The Loop Newspaper - Tehachapi's Online Community News & Entertainment Guide

By Steve White
contributing writer 

Getting through the heat wave

Life with Pepe

 

July 17, 2021

Jack Sann

Pepe.

Life with Pepe this summer has been very different for both Pepe and I as we are dealing with an unprecedented, for the Tehachapi area, heat wave.

Tehachapi is a true "four seasons" mountain community. At 4,000 feet elevation, on the cusp of the Mojave Desert, annual ambient temperature changes are normal and not a big issue for me. Much of my working life had been spent outside and I learned to adjust my routine work duties to fit the daily forecast - bundle up as need for the cold; strip to shorts and T-shirt for the heat. The 2021 summer has brought several 100 degree days to the area. Do you think this is hot? Well, I have a story for you.

The last year of my working life, prior to retirement, was spent as a Contract Wastewater Treatment Plant Operator for a Resort in Death Valley. The contract was for only a few months, originating in February and expiring in November. March through October is the "hotter than Hades" season in Death Valley. For about six-weeks, during summer months, the low temperature will not go below 100 degrees Fahrenheit; mid 120s is common during the day. Some days the high temperature would exceed 130 degrees. Unofficial temperature ranges but is very close to accurate.

Since most of my work was not physical and required only monitoring and testing; keeping an eye on things; dealing with correcting problems BEFORE they happened and compliance with regulatory paperwork, I could adjust my working hours to fit the requirements of the job. Wastewater (sewage) flows 24/7/365.

My routine work day started at midnight; the start of the coolest part of the morning in Death Valley. I lived on-site, one quarter mile from the plant. Leaving Pepe to finish his night's sleep, I used a golf cart to drive to the plant to check things out during the midnight hour and do some minor maintenance. Returning home a couple hours later for a predawn "crash." Just before daylight I would roll Pepe out and, with morning coffee in hand, we would walk to the plant. This was our primary exercise for the day. We would take the long way to the plant, extending our morning walk to about a mile.

The early morning, daylight-breaking routine was spent doing whatever physical work was required; returning home for a shower and breakfast. Mid-morning we would drive back to the plant to check things out. Unless an alarm had sounded there was little to do late morning. We would have an early lunch and sleep for a couple of hours. Mid-afternoon, before an early dinner, we would sometimes take a short walk to the plant for a routine check to be sure everything was functioning as it should be.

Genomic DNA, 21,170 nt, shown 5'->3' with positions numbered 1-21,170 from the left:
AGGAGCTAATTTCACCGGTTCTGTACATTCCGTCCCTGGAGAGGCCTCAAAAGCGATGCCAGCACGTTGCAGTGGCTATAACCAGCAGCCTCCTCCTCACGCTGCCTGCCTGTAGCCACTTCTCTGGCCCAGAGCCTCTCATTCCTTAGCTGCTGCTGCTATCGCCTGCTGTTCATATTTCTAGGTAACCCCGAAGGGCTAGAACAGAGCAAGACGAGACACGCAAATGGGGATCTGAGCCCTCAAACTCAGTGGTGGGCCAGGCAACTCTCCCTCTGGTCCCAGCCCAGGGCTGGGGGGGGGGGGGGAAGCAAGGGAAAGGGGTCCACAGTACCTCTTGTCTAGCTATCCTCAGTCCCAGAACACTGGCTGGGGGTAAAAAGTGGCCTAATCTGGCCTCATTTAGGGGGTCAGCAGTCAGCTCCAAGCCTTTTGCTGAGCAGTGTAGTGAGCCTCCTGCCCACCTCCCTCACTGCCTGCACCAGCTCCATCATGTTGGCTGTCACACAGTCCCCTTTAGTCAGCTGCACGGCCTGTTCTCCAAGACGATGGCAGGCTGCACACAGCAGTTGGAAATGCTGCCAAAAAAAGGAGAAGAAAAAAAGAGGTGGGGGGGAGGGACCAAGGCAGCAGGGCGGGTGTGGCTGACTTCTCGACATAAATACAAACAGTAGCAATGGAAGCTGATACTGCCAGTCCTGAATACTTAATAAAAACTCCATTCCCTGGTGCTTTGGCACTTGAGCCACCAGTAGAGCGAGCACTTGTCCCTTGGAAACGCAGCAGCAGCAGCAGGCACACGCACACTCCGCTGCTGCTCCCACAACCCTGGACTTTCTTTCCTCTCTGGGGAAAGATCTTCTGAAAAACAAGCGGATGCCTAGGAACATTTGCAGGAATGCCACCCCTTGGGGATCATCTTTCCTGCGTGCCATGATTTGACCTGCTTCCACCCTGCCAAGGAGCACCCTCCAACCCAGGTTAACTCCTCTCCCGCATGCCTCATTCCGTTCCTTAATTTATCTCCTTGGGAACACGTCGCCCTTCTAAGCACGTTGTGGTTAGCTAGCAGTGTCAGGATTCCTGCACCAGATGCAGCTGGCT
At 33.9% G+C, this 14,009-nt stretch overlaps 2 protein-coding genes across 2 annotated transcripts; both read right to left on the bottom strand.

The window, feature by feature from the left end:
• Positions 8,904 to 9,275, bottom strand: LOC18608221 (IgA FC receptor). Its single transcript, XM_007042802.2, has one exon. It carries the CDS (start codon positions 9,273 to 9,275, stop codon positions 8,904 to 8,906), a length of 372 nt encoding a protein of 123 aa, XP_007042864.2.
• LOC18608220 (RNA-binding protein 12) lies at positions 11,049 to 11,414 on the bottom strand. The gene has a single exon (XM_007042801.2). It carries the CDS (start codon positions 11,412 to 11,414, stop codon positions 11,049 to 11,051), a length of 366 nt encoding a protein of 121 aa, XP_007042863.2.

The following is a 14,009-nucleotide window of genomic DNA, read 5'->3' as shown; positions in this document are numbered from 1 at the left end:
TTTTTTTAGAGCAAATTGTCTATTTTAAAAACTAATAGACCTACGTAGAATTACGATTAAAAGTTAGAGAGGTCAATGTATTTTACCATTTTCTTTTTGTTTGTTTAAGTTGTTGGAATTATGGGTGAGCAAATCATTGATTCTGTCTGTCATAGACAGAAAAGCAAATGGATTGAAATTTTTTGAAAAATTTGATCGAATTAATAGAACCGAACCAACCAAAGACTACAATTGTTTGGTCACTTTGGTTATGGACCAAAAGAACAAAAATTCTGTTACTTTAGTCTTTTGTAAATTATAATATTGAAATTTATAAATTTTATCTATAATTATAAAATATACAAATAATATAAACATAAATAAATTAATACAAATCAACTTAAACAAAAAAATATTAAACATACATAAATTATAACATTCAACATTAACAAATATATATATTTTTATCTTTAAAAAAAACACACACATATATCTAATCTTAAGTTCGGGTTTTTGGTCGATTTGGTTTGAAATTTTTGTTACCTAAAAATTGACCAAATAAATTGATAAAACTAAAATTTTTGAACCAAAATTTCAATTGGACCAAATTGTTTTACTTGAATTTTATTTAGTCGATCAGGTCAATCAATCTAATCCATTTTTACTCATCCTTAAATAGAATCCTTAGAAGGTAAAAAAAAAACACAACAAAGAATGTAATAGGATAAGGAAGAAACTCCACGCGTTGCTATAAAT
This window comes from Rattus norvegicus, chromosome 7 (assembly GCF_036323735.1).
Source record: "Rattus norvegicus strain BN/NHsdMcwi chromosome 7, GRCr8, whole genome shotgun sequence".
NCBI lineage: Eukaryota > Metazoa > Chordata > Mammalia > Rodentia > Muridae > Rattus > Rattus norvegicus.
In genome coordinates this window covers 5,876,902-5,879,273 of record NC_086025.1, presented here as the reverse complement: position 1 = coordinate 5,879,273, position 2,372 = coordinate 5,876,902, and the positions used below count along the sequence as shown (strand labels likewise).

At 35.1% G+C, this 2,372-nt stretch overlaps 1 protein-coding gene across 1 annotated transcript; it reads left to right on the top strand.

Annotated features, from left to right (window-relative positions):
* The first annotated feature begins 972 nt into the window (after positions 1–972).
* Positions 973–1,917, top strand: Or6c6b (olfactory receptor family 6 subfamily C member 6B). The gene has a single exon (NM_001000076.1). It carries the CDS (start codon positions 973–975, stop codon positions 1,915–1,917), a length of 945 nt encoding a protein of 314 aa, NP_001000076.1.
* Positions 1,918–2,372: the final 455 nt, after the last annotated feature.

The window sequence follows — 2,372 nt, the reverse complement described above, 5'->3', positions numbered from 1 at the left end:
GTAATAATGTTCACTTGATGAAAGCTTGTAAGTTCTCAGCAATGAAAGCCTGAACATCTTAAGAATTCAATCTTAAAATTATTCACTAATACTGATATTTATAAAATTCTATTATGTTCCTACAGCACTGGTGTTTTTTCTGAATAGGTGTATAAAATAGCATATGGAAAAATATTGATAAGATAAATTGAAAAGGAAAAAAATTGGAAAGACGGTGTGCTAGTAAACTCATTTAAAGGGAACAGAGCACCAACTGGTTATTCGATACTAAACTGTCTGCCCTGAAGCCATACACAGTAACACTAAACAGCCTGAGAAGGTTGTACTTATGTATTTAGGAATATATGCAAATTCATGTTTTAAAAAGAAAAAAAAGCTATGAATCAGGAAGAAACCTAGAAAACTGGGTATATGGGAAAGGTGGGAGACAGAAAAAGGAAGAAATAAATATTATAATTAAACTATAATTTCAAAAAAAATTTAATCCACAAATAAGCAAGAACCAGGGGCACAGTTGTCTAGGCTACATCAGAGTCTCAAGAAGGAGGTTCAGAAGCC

Working with and in wastewater requires constant attention to personal hygiene. Showering and washing laundry was a daily pre-supper routine for me. After our early supper we would watch a movie or read for a bit. Pepe, of course, would have another long nap. Then an early bedtime in preparation of another "midnight run."

That was three-years ago and now locked down during a raging world-wide pandemic, I find that the "Death Valley routine" is still a pretty good routine for Pepe and I during this hot summer weather. Up at midnight for a "necessary trip," then, since I'm wide awake, have a "mid rats" (abbreviation for midnight rations – a Navy term for the light meal that the midnight watch standers are given). Back to bed for an hour or so, then up for the day doing whatever physical work that's needed during the early morning hours. Then a mid day nap, perhaps a movie, early supper and early to bed. Resting up for the next day's routines which would probably start at midnight.

There are a few variations, of course. Recently Pepe and I took the Kern County Bus to Bakersfield; then connected with a Bakersfield City Bus to a clinic for a doctor's appointment. Total price for transportation was less than $5 bucks; connecting schedules were convenient. Public transportation is such a blessing – especially for a solo traveler. Of course, Pepe travels free and is a great companion. He seems to enjoy the views since when we travel it is one of the few times when he will willingly sit on my lap for an extended period.

Pepe is a small, male Chihuahua mix, 8 years old, that accompanies Steve everywhere. Steve has a hearing disability that allows him to have an ADA Certified Service Dog.

 
 

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